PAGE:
That evening, the Montreal Canadiens (also known as the Habs) were playing the New York Rangers and the hockey was on in the background at the Brasserie. Once we’d finished eating, we settled in to watch the end of the game, which turned out to be a belter. Even I, with my minimal grasp of what “good” hockey looks like, could tell that the Habs were really faffing about. Our fellow beer-drinkers were letting out a lot of groans and shouts of “chaaaaaaaalisssssse”, a Quebecois swearword that I often translate in my head as “ohhhh shitballs” or “for fuck’s sake”.  But then, with 15 seconds to spare, they scored for a tie. The place went nuts.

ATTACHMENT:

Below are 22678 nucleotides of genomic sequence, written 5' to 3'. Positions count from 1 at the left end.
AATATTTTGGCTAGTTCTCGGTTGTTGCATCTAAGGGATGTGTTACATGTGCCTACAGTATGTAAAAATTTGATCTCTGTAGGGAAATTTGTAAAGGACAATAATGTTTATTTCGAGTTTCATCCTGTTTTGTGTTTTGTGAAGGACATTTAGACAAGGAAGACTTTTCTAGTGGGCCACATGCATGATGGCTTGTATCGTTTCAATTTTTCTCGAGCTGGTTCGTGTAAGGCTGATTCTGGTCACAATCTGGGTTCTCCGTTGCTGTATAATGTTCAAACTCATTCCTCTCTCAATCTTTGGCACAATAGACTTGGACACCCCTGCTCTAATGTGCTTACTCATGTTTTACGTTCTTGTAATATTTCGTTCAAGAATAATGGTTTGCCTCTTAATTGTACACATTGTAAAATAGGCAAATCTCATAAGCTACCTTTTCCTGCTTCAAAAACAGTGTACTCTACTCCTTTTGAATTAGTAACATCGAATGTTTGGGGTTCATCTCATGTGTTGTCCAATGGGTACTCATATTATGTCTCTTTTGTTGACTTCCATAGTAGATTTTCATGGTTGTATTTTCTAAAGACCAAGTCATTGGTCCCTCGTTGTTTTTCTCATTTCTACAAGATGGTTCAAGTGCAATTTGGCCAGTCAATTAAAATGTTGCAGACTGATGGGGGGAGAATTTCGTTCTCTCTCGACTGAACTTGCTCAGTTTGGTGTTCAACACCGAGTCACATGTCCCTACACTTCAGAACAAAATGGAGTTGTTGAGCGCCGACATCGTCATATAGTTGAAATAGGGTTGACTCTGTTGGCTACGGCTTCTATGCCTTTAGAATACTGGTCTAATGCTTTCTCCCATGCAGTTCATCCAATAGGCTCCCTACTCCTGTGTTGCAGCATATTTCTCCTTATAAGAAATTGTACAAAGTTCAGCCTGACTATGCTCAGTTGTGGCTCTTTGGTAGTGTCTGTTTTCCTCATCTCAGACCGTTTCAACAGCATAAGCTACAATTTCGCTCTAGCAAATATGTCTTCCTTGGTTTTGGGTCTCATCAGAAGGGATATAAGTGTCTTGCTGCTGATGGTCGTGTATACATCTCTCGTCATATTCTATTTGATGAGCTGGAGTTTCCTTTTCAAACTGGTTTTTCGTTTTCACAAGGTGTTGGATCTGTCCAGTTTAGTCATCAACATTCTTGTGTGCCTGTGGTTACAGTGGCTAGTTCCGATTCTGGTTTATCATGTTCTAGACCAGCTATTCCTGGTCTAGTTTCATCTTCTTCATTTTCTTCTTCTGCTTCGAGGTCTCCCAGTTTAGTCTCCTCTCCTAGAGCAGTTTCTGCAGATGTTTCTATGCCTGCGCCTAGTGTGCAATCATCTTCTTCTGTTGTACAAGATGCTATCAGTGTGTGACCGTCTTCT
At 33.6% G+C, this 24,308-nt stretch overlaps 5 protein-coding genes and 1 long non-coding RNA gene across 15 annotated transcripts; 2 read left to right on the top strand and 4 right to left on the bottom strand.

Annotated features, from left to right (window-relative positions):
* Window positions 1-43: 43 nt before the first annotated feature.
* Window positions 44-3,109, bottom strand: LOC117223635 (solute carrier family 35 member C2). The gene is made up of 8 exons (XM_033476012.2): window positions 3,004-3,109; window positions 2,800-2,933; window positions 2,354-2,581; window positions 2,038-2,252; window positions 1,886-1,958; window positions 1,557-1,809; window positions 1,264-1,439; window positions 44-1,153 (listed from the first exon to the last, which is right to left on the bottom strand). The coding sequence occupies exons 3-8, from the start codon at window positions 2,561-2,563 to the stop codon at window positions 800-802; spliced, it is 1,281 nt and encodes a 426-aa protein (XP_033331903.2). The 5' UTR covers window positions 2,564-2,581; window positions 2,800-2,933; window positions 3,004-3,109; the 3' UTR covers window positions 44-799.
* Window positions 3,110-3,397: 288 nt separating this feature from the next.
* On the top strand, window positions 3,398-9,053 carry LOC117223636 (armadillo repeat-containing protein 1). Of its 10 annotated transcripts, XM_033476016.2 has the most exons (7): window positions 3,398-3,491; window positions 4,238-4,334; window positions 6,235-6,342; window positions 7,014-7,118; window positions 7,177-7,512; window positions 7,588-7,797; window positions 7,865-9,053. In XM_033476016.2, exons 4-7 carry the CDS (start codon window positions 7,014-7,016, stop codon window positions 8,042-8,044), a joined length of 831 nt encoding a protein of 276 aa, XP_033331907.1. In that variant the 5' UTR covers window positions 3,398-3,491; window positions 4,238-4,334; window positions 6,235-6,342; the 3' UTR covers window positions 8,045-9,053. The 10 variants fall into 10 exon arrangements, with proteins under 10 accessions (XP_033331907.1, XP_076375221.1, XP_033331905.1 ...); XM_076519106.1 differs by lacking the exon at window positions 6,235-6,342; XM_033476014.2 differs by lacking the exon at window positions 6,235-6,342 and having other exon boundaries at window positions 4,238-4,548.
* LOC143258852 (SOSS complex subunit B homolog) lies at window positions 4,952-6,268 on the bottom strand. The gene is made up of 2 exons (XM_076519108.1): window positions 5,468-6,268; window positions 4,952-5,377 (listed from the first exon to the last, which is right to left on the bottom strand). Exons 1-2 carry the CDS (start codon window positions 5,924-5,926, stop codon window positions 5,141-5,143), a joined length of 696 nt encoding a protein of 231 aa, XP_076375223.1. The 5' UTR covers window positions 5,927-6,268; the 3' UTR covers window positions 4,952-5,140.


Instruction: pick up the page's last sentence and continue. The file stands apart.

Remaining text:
“Une autre biere Flamingo, merci!”. This was going to be an excellent break.

*

“That is quite a walking stick you’ve got there. You look like a pilgrim”, I was told, in French, by a fellow hiker on the trail up to Lac Spruce.

I stared blankly at her as I try to translate, while Hugo caught my eye and burst out laughing. The stick in question is something he had pulled out of the snow a couple of hours earlier. It’s gnarled and flaking shreds of bark and it has twisted roots still attached to the top. I had to nab it from him because the ground is still covered in snow and I was slipping around all morning. It looks like something that the set designers on Lord of the Rights might have rejected.

From then on, every time we walk past someone, he turned and looked at me, knowing I am self-conscious about this stupid stick and waiting for someone to say something else. I  grimaced, swallowing a giggle.